In aid of legislation

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“Public office is a public trust” is enshrined in the 1987 Philippine Constitution. Congress plays a crucial role in upholding accountability and the system of checks and balances in both executive and judicial branches of the government.

An investigation in aid of legislation is indeed necessary to avoid any possible tax evasion, smuggling, graft and corruption or money laundering, especially in government procurement or spending of taxpayer’s money during a pandemic.

The Senate Committee on Accountability of Public Officers and Investigations (Blue Ribbon) presided by Senator Richard “Dick” J. Gordon conducted its 15th public hearing on Friday, Nov. 26, on the 2020 Commission on Audit (CoA) Report and other issues related to budget utilization of the Department of Health (DoH), especially its expenditures related to the fight against the coronavirus disease 2019 (COVID-19).

While the investigation is far from over, the Senate Blue Ribbon already released an initial report and filed cases against those who are responsible for the procurement of the alleged overpriced face masks, face shields, and other medical supplies.

In the last 14 hearings, due diligence has been underscored as mandatory and indispensable for any government agency and/or officials in spending public funds even during a state of emergency. While the Bayanihan to Heal as One Law (Bayanihan I) allows an “expeditious” manner of procurement, the Government Procurement Reform Act or Republic Act (RA) 9184 must not be totally disregarded in the exercise of due diligence.

Unfortunately, the Data Privacy Act (RA 10173) and the Bank Secrecy Law (RA 1405) have been invoked by the officers of Pharmally Pharmaceutical Corporation to evade providing information to verify the facts and uncover the truth. Although the National Privacy Commission has already issued an official statement clarifying that the Data Privacy Act cannot be invoked in refusing to submit subpoenaed documents, the Senate Blue Ribbon has yet to secure required financial documents to expedite the investigation.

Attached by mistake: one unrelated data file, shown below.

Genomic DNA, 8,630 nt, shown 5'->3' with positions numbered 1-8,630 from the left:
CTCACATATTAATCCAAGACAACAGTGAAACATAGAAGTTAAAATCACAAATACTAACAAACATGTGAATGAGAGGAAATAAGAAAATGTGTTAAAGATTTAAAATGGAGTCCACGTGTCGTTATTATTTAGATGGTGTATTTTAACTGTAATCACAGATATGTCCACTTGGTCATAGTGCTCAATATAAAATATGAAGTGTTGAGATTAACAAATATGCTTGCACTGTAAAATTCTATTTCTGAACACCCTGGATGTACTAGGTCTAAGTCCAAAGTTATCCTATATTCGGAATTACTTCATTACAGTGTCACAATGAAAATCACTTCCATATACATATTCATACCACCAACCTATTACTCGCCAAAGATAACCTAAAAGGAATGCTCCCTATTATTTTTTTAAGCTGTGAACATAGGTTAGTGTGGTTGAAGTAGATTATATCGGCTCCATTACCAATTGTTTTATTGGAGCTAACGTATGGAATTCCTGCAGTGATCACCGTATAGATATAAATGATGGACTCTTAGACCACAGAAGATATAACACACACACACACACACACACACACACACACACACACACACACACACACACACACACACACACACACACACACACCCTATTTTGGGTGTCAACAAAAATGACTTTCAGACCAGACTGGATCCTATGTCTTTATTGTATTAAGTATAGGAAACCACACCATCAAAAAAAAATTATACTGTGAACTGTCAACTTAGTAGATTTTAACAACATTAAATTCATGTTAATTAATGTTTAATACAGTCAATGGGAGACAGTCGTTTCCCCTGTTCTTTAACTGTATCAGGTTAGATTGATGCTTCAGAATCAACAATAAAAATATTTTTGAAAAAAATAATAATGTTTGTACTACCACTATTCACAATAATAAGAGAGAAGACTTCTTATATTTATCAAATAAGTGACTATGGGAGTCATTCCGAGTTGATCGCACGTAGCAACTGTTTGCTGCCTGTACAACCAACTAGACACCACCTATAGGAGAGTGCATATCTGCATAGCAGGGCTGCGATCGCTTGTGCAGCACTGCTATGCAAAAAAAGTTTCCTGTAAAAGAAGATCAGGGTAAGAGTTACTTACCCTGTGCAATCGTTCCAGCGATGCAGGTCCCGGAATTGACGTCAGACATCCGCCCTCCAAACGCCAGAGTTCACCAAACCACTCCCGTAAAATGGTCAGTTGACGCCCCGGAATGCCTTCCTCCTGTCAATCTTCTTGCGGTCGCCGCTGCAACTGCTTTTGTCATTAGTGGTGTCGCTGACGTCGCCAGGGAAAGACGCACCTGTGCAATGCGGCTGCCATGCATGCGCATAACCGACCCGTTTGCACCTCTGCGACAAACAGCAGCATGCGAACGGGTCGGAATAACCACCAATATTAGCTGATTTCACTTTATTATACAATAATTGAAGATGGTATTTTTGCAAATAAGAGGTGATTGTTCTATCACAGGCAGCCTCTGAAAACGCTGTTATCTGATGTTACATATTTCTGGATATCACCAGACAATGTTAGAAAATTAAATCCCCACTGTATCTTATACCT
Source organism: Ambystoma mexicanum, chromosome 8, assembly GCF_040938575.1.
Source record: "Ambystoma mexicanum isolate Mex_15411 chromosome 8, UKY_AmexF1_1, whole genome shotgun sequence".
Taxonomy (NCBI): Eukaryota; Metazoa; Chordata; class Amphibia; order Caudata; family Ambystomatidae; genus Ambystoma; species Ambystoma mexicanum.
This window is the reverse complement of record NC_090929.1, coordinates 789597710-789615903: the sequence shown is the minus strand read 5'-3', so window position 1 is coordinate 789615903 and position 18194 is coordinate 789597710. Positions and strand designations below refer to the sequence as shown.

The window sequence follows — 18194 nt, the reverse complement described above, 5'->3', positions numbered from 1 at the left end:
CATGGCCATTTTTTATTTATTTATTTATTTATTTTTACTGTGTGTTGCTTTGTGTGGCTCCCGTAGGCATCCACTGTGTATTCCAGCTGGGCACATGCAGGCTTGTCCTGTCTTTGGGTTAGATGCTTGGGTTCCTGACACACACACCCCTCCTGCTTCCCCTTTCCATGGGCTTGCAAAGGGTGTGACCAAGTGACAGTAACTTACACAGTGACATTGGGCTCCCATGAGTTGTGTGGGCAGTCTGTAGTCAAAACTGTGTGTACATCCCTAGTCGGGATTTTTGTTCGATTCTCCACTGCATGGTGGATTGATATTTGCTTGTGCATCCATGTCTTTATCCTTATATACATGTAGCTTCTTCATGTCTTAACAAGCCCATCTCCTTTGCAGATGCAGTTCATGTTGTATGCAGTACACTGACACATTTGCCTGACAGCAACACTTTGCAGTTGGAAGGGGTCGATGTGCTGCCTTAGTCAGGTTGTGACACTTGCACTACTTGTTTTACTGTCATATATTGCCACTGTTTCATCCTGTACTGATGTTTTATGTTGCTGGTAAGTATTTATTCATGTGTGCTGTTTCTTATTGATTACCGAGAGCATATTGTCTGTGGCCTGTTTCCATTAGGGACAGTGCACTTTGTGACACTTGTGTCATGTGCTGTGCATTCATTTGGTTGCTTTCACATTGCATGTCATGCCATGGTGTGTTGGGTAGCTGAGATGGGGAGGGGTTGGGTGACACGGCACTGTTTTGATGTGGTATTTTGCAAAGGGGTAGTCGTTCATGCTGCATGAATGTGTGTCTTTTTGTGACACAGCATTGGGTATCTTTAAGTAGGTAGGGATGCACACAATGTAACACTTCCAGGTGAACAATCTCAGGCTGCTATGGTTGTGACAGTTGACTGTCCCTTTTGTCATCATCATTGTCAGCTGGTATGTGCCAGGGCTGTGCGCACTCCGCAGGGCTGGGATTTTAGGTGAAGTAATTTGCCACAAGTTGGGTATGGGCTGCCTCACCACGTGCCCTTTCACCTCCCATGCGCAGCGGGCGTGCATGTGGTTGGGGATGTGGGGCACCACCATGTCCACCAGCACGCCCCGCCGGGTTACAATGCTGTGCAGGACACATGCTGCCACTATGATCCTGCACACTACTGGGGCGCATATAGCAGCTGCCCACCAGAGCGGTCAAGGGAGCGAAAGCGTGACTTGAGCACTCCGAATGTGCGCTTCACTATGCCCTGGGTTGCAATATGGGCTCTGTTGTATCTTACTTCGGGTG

The Philippines is among the three countries in the world that have ultra-strict bank secrecy laws. The other two countries are Lebanon and North Korea. This has to be repealed or lifted especially during fraud investigations whether on tax evasion or graft and corruption cases to prosecute violators particularly corrupt public officials who have been inadvertently benefiting from the bank secrecy.

But will Congress repeal the Bank Secrecy Law which might expose alleged ill-gotten wealth?

As the investigation continues, several deficiencies, material misstatements and undisclosed information were cited. These would have been prevented if concerned government agencies were more strenuous and tax information was required to check the veracity of financial documents submitted without compromising ease of doing business.